Dining Etiquette in Restaurants

Restaurant dining

Restaurant dining expectations are evolving.  At one point, going out to a fine restaurant was a good way to practice your etiquette skills.  

These days, dining out can produce any number of surprises.  Here in the U.S., few restaurants have tableware out before diners are seated.  Instead of a “come in and dine” expectation, patrons sometimes feel as if they are expected to “hurry up and eat.”

Your waiter or waitress hovers around your table.  Or the check is delivered almost immediately after the main course is served with a polite, “No hurry on this.  I just thought I’d go ahead and leave it for you.”

It used to be that most sit-down restaurants had an early and a late seating, depending on the hours they were open.  Now, many just try to move as many tables as they can.

We have to remember that restaurants are businesses.  And businesses must be profitable.  But there is a need for propriety, which occurs when there is an understanding built through a system of etiquette.    

Communication between patrons and wait staff is essential to a pleasant, and proper, dining experience.

Here are some expectations – from an etiquette standpoint – of both the diner and the restaurant.

Dining Etiquette

  • One primary etiquette guideline when dining out with other people is that everyone should have drinks and food at the same time, matching drinks and courses.  For example, if your dining partner orders an appetizer or salad before the main course, you should have one (or something comparable) as well.

  • Treat the wait staff with respect.  Be understanding if your order is incorrect, or you notice a shortage in staff causing your service to be slow.  And remember, “please” and “thank you” are never unappreciated.

  • It is okay to give the wait staff an idea of the time you will spend dining.  You can mention that you’re meeting an old friend and will linger a while to catch up.  Or you’re stopping in for a quick bite on your way to the theater.

  • If you drop a utensil or your napkin, ask your waiter or waitress for a replacement.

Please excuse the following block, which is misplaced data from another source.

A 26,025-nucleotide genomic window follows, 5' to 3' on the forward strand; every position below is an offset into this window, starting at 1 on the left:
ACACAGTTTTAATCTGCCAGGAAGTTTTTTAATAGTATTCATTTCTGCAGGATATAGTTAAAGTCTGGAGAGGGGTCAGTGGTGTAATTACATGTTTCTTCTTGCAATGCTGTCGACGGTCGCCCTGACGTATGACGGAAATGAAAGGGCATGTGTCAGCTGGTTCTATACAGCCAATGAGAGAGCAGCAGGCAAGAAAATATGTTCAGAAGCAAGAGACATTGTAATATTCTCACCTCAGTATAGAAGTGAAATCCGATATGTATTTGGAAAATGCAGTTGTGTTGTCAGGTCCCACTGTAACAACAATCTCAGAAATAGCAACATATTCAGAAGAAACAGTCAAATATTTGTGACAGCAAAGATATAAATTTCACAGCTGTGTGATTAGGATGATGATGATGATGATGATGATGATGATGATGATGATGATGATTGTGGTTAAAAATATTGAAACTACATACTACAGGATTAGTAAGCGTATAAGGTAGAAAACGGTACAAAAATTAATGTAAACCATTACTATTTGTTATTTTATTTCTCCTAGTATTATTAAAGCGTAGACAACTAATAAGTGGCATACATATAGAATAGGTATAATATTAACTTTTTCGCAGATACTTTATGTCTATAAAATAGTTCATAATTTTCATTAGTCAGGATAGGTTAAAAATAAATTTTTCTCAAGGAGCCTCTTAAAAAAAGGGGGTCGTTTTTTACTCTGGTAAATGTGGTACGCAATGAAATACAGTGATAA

• When there is a definite issue with your food order and it needs to be sent back, handle it quietly.  No need for drama.  If you are dining with someone who has sent a dish back, refrain from eating until the plate is returned to the table.  Your dining partner will likely ask you to continue eating, but keep a very slow pace.

  • Avoid putting table trash in glasses.  Paper napkins, straw wrappers, etc. are placed on your bread plate or left on the table.  No one wants to wrangle trash out of glasses before they go into the dishwasher.

  • Let your waiter or waitress know as you are ordering if there will be separate checks for the table.

  • Tip generously.  If you received a discount on your meal, be kind and tip on the original amount.  You may be getting a price discount, but the same amount of work went into preparing and delivering your meal.

Restaurant / Wait Staff Etiquette

  • Always smile and maintain a pleasant demeanor.  Food service work is not easy, but it’s best to keep this a secret from diners.

  • Ask if diners would like to hear about specials before launching into a sales pitch.

  • If your restaurant’s procedure for delivering food to tables does not include a tray, do your best to hold plates on the bottom so patrons don’t have the impression your fingers have been in their food.   Also, hold drinks as close to the bottom as you safely can.
Finished course position on plateSilverware placement indicates if a diner is finished eating
  • Before clearing plates, ensure that everyone at the table is finished with that course.  If a diner doesn’t seem to know the silent signal for closing out (see the photo at right), then ask if everyone would like their plates cleared.

  • Unless you are asked for it, wait until the last round of plates are cleared before bringing the check.

  • Teach yourself to understand what various diners need from you.  A couple on a date may want more privacy.  A group of people out for dinner and a movie may need more attention to ensure they leave on time.

Remember, communication is key to having your restaurant dining expectations met.  Whether you are dining or waiting tables, courtesy and understanding are the perfect side dishes for a pleasant meal.

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